8. lefty665 says:


    Looks like almost a year and a half ago the FBI changed its training to emphasize close quarters encounters to include: 3 shots within 3 yards in 3 seconds, 80% hit rate. The shooter should have been through it by now.

    In 2011 the FBI issued an RFP for up to 5 years and $75,000,000 worth of high velocity, hollow point .40 S&W ammunition that is banned by the Geneva Conventions. From that RFP:

    C. 6.1 The service projectile shall be a jacketed hollow point or equivalent. The bullet shall not be of a full metal jacket design.
    C.6.5 Bullets shall achieve the expansion, penetration, weight retention, and depth when fired through intervening barriers, in accordance with the specifications and requirements of the Technical Evaluation Plan.
    C.6.7 The service projectile shall expand when striking muscle tissue or ballistic gelatin in accordance with the specifications and requirements of the Technical Evaluation Plan.

    7 of those puppies at close range at an unarmed man from an agent trained in close quarters shooting? Really? The FBI better take his gun away for at least 3 reasons.

  9. Brindle says:

    Todashev knew too much and was permanently silenced. As to what he knew too much about one can only guess at this point, but the nexis of international drug smuggling, terrorism and involvement by intelligence agencies has long been a reality that TPTB wish to be kept secret.

  10. bmaz says:

    @emptywheel: I do not buy for one second that a single agent was left alone in the room, I will bet good money that is trying to protect others from bad shoot liability and consequences.

  11. emptywheel says:

    @bmaz: It’s possible. THough given the tensions among MA’s law enforcement agencies, I think it possible the MA cops, at least, were told to leave.

  12. P J Evans says:

    Todashev’s father is talking to the media in Moscow. He’s saying six shots to the torso and one in the back of the head. With photos taken by a friend of his son, at the morgue.

  13. emptywheel says:

    @P J Evans: Yes–same photos CAIR is relying on to make their claims. Though they haven’t said shot in the back of the head, so I’m more cautious about that claim, as they seem to have also talked to the FBI.

  14. P J Evans says:

    This one has two of the photos being shown at the same time; you can see that the visible head wound is the upper back left side of the skull, almost on top, and a difficult spot to explain hitting. (They’re clearly post-autopsy pics.)

  15. Alexander says:

    @emptywheel: Actually, CAIR did say that he was shot in the back of the head:

    “We have confirmed through senior sources within the FBI that Ibragim was indeed unarmed when he was shot seven times in the head, what appears to be even in the back of the head,” said Hassan Shibly, executive director of CAIR Florida. “That’s very disturbing.”

  16. beowulf says:


    “@emptywheel: I do not buy for one second that a single agent was left alone in the room, I will bet good money that is trying to protect others from bad shoot liability and consequences.”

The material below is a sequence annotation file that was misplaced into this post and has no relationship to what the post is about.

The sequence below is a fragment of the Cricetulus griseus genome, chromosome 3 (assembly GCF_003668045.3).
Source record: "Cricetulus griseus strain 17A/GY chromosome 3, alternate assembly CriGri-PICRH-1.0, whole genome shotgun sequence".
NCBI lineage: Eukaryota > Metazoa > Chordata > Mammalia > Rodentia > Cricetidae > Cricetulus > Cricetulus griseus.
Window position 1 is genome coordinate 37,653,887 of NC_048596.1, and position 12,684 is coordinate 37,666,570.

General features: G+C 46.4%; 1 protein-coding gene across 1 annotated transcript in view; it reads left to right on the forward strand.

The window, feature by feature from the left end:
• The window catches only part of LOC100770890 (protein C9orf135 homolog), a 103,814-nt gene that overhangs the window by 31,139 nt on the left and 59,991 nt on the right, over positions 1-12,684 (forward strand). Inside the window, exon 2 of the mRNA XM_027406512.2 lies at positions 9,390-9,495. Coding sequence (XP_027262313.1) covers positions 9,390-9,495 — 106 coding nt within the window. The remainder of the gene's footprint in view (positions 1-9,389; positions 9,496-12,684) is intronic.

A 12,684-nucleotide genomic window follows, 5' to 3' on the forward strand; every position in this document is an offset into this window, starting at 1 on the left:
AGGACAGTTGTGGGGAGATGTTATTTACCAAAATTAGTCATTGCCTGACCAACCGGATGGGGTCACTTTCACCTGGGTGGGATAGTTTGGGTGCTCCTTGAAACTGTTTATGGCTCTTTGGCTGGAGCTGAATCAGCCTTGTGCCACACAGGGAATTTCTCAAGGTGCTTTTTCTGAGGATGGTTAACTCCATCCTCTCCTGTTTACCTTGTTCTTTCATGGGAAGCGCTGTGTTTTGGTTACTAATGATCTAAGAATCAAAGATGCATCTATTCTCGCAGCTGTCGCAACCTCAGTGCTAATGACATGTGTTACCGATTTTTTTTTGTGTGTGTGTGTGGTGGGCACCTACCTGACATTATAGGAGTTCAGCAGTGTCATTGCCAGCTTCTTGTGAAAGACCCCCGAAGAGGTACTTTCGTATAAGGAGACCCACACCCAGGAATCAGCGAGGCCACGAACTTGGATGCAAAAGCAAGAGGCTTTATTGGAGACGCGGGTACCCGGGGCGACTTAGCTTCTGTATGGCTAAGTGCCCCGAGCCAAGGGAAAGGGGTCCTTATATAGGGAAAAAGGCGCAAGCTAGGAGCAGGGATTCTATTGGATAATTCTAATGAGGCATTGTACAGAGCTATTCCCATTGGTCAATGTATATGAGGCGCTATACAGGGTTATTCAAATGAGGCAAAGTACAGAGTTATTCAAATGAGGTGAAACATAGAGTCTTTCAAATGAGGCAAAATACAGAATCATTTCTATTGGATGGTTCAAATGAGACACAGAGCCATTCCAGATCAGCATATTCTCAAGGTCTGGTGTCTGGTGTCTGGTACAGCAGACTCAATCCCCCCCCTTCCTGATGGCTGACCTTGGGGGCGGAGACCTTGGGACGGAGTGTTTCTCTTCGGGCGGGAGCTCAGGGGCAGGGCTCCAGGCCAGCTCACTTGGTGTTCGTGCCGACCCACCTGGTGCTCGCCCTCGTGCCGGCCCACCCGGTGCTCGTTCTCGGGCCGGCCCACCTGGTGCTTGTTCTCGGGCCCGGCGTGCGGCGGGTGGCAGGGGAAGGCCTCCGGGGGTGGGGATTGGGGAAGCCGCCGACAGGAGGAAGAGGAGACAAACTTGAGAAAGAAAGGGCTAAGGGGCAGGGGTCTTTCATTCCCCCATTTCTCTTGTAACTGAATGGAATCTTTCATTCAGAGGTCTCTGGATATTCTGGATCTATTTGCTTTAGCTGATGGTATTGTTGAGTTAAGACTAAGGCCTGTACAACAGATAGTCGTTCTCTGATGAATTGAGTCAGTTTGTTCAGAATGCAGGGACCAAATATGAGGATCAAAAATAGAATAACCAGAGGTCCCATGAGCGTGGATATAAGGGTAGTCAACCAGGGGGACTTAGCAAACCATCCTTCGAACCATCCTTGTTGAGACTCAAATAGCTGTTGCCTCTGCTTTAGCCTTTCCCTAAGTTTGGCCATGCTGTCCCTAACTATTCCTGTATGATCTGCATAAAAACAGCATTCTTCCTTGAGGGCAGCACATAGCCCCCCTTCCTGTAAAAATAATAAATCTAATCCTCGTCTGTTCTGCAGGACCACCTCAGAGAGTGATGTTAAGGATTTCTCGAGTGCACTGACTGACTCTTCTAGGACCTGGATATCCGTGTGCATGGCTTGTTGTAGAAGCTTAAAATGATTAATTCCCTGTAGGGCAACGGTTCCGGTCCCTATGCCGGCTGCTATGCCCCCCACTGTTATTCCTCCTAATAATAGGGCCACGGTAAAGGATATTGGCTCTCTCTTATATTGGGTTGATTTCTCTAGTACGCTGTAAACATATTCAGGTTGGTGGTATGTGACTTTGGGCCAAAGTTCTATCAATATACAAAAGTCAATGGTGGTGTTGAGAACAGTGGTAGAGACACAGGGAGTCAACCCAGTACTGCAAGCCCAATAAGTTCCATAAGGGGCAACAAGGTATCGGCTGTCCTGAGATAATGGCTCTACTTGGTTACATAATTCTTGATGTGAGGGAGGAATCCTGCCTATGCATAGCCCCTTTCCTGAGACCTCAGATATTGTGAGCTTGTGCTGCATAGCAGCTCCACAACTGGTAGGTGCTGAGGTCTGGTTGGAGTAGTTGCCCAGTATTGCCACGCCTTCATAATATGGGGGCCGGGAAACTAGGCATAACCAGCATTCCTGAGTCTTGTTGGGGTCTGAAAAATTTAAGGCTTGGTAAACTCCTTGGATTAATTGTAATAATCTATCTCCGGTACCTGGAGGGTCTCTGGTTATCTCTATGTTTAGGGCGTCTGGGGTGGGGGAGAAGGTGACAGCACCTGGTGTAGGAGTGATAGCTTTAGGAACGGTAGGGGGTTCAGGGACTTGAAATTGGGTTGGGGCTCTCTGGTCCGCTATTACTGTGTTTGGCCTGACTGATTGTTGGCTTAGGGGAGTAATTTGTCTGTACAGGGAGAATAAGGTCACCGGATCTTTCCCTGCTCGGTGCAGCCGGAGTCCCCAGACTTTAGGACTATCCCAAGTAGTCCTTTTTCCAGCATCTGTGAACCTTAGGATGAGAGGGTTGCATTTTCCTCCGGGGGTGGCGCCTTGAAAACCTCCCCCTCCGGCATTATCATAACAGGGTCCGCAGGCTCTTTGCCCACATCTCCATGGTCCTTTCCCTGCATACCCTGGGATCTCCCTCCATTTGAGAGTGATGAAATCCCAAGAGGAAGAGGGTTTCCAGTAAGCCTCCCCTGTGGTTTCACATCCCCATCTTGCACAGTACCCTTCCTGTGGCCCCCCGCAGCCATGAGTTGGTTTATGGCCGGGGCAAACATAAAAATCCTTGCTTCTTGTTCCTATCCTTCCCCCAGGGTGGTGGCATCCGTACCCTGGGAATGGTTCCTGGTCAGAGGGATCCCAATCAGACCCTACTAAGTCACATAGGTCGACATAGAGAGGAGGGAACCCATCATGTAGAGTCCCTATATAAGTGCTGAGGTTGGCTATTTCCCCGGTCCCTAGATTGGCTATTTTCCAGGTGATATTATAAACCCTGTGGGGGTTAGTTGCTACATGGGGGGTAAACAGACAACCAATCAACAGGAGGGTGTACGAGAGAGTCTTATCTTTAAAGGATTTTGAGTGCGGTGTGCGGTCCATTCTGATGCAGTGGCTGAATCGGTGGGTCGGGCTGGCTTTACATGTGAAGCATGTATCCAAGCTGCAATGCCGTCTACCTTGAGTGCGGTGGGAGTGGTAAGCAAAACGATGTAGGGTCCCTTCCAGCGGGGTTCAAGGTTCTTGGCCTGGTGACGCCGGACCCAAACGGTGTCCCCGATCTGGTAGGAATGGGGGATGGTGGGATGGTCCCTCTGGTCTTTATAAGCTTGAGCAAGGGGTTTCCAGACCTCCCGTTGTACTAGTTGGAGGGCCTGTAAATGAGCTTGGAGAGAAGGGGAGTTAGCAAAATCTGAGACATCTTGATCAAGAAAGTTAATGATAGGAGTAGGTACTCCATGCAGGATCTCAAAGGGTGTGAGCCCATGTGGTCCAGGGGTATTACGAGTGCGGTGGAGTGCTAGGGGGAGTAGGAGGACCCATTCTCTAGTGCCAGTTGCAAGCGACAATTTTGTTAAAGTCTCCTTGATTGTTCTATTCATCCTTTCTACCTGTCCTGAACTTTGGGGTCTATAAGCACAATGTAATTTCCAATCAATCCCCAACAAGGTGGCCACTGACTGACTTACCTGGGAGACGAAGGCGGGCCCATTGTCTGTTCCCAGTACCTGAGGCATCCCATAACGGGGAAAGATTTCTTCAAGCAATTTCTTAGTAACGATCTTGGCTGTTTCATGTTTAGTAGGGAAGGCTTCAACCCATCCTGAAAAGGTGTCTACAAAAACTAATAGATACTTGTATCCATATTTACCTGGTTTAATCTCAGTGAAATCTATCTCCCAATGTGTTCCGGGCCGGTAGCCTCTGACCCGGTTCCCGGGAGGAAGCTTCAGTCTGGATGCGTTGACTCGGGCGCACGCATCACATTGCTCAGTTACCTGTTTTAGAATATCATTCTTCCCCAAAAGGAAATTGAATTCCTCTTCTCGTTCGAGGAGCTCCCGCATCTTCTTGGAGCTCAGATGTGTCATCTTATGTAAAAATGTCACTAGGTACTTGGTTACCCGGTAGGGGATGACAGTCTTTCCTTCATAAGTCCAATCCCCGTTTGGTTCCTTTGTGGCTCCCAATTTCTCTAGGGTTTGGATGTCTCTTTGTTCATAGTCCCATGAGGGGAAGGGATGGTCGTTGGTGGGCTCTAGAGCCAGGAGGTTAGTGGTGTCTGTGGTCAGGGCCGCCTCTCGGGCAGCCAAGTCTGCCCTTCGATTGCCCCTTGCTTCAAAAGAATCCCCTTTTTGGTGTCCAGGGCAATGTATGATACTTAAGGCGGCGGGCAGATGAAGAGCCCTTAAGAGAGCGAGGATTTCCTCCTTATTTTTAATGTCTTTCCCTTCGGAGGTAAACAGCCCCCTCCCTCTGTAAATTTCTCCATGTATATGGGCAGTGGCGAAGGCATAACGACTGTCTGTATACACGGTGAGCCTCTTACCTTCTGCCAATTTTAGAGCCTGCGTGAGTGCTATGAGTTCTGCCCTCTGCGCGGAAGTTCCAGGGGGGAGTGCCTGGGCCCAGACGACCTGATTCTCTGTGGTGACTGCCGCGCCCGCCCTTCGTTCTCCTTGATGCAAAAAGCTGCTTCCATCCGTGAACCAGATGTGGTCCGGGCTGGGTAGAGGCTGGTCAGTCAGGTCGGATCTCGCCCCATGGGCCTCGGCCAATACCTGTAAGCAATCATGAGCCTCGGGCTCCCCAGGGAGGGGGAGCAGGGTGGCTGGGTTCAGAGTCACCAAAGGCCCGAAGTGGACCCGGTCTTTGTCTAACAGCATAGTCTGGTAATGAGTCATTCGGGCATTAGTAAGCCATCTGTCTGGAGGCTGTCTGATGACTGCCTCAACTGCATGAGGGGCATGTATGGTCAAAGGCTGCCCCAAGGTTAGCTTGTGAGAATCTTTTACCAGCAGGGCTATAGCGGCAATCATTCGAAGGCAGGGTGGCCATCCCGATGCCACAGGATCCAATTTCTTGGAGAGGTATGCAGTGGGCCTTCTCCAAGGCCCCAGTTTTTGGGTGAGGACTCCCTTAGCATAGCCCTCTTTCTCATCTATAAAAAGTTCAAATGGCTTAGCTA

You know, that’s a very good point. An FBI agent is a LEO anywhere in US (and any activity in the line of duty is a matter for federal courts, not state courts), the two Mass. state troopers are LEO in Mass but not in Florida, which is OK since there’s a workaround.

    What’s supposed to happen is local or state cops working with Feds are sworn in as Special Deputy US Marshals. This used to be easy peasy, in fact FBI agents were routinely sworn in as Special Deputy Marshals before the Bureau’s jurisdiction was expanded by Congress, but like with everything else, the red tape has grown relentlessly.
    It could be– never looked at the case law– that someone working closely with the federales like this is treated like a Fed by the courts, or whether the tin star in hand is what counts. The moral of the story, every LEO, local state or federal, should be issued Google Glass with their side iron. With modern technology, there’s absolutely no reason this shooting is not available for video replay.

  17. Hmmm says:

    @beowulf: I should think this case illustrates the reason why not, and with dazzling, crystal clarity.

  18. guest says:

    Great questions, Mark Tenney.
    So little of this has made any sense at all to me since I can’t see what the motives were to kill this guy. At least until I considered your questions, and some of the other recent posts about possibly entrapped would-be terr’ists who mostly seem like a bunch of losers. Maybe the feds were working with these guys to trap someone else (or the plural of someone else) or to trap these “Chechnyans” on more headline grabbing charges than what they had on them to date, and then the losers went off script and bombed the marathon. I still don’t see how that quite fits, but I’m starting to suspect the real story is what the feds knew about these Chechens and what contacts they had with them before the bombing happened. And needless to say, I doubt we’ll ever get anything like a credible explanation.

  19. P J Evans says:

    Entrapment has been a favored technique for decades, especially when the plant can be transferred out of the area (or otherwise hidden from view) before the victim goes to trial.